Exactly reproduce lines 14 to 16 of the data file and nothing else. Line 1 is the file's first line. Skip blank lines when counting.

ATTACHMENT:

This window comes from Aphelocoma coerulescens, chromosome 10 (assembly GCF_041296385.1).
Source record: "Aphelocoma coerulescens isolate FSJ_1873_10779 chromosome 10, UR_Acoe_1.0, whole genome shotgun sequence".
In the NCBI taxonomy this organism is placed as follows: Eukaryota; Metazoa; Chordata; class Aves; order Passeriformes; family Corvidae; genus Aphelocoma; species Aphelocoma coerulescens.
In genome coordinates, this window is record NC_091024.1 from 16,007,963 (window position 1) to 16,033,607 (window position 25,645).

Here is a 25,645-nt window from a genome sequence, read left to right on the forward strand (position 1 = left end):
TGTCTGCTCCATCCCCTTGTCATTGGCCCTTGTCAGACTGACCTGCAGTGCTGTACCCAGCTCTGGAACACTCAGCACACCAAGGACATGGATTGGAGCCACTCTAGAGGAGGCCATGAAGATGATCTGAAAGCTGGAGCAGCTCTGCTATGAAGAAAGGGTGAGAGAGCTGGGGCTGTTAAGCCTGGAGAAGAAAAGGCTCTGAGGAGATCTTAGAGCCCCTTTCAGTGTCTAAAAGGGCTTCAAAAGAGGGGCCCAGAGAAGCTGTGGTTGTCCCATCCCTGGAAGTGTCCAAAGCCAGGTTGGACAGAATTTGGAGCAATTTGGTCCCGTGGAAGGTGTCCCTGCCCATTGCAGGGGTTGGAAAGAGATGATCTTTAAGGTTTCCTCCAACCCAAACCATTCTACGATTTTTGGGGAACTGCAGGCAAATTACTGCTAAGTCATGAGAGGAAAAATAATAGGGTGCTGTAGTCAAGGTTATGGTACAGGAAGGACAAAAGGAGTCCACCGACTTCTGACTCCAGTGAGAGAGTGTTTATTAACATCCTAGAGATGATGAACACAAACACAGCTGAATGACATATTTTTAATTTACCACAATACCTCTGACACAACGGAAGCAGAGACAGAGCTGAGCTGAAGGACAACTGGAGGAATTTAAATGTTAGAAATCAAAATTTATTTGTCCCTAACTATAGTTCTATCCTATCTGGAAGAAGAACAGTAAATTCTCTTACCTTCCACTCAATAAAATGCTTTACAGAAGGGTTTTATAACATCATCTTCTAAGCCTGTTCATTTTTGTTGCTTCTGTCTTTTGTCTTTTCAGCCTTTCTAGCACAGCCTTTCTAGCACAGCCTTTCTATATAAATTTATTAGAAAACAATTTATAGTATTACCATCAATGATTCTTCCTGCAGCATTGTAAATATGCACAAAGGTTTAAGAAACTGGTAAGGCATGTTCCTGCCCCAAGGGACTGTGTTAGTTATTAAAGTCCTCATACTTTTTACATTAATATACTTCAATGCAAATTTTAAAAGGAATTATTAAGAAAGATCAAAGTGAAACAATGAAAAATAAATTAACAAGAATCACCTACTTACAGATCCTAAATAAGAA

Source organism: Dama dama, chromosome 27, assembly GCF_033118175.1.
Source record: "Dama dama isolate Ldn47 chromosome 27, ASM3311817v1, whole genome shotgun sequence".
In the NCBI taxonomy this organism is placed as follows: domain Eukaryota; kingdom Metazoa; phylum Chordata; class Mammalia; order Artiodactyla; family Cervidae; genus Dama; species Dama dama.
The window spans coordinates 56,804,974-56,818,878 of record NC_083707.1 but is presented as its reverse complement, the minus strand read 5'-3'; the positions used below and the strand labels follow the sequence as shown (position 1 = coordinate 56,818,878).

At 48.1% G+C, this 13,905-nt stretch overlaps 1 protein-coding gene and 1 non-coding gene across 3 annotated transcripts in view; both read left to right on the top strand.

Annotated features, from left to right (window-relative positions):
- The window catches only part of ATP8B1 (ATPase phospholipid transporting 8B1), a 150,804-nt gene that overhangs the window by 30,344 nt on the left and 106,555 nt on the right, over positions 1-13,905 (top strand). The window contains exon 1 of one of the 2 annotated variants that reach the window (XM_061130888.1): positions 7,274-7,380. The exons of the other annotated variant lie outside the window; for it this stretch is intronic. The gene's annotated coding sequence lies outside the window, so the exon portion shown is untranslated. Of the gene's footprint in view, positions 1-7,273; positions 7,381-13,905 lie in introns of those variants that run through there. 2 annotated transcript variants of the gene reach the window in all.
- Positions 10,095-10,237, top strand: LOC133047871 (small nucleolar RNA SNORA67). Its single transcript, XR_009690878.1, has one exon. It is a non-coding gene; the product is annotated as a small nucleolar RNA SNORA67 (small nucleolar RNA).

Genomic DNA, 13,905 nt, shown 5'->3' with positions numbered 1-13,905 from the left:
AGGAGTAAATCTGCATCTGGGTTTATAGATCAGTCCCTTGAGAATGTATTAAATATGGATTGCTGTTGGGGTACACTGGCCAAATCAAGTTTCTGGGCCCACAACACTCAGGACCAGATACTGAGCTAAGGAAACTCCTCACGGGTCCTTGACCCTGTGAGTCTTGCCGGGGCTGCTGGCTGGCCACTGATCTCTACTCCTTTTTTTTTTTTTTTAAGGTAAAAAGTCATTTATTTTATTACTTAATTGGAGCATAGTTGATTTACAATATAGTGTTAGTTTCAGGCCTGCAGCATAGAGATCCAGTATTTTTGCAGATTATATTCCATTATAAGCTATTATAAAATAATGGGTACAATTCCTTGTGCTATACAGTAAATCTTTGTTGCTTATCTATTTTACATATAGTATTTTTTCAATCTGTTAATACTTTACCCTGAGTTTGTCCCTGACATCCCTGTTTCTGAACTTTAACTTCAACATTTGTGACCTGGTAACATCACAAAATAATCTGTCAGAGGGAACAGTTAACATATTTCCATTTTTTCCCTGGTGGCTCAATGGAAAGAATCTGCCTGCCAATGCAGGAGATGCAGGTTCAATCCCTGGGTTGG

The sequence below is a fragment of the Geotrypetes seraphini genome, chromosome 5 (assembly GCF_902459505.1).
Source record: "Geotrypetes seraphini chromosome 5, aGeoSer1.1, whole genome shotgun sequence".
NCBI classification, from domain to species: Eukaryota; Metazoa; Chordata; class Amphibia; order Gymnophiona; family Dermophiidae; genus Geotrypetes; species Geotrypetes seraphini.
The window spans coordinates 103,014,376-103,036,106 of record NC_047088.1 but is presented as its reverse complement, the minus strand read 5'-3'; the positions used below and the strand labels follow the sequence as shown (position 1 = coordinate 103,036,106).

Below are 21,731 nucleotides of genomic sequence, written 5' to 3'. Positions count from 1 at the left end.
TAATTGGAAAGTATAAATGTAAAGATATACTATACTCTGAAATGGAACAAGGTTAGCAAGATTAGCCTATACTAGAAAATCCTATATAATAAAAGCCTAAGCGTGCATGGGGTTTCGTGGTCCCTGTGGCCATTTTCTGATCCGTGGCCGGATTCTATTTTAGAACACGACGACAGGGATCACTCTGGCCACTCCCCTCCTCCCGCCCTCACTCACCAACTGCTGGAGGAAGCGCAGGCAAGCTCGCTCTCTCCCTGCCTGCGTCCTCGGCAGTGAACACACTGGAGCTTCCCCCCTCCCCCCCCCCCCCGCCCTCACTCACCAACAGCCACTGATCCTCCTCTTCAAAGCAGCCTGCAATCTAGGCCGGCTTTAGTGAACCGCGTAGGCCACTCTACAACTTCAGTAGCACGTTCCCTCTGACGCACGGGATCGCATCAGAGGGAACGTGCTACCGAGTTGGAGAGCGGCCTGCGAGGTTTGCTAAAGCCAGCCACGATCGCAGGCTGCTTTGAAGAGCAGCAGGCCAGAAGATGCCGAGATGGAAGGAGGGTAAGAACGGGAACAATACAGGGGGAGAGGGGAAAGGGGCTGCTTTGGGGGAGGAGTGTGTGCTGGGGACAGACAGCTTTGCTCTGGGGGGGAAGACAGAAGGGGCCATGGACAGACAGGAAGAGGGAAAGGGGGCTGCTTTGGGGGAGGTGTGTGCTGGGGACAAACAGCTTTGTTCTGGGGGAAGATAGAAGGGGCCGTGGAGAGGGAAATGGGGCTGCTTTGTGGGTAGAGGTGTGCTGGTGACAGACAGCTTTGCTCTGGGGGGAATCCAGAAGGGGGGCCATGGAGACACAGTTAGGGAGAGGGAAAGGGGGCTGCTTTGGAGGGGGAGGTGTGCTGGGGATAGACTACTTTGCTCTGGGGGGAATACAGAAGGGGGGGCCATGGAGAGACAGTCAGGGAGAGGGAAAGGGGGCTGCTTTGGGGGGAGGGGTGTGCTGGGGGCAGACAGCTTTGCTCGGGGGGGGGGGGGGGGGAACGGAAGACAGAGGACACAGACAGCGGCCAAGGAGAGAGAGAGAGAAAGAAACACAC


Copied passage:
- Positions 10,095-10,237, top strand: LOC133047871 (small nucleolar RNA SNORA67). Its single transcript, XR_009690878.1, has one exon. It is a non-coding gene; the product is annotated as a small nucleolar RNA SNORA67 (small nucleolar RNA).

Genomic DNA, 13,905 nt, shown 5'->3' with positions numbered 1-13,905 from the left:
AGGAGTAAATCTGCATCTGGGTTTATAGATCAGTCCCTTGAGAATGTATTAAATATGGATTGCTGTTGGGGTACACTGGCCAAATCAAGTTTCTGGGCCCACAACACTCAGGACCAGATACTGAGCTAAGGAAACTCCTCACGGGTCCTTGACCCTGTGAGTCTTGCCGGGGCTGCTGGCTGGCCACTGATCTCTACTCCTTTTTTTTTTTTTTTAAGGTAAAAAGTCATTTATTTTATTACTTAATTGGAGCATAGTTGATTTACAATATAGTGTTAGTTTCAGGCCTGCAGCATAGAGATCCAGTATTTTTGCAGATTATATTCCATTATAAGCTATTATAAAATAATGGGTACAATTCCTTGTGCTATACAGTAAATCTTTGTTGCTTATCTATTTTACATATAGTATTTTTTCAATCTGTTAATACTTTACCCTGAGTTTGTCCCTGACATCCCTGTTTCTGAACTTTAACTTCAACATTTGTGACCTGGTAACATCACAAAATAATCTGTCAGAGGGAACAGTTAACATATTTCCATTTTTTCCCTGGTGGCTCAATGGAAAGAATCTGCCTGCCAATGCAGGAGATGCAGGTTCAATCCCTGGGTTGG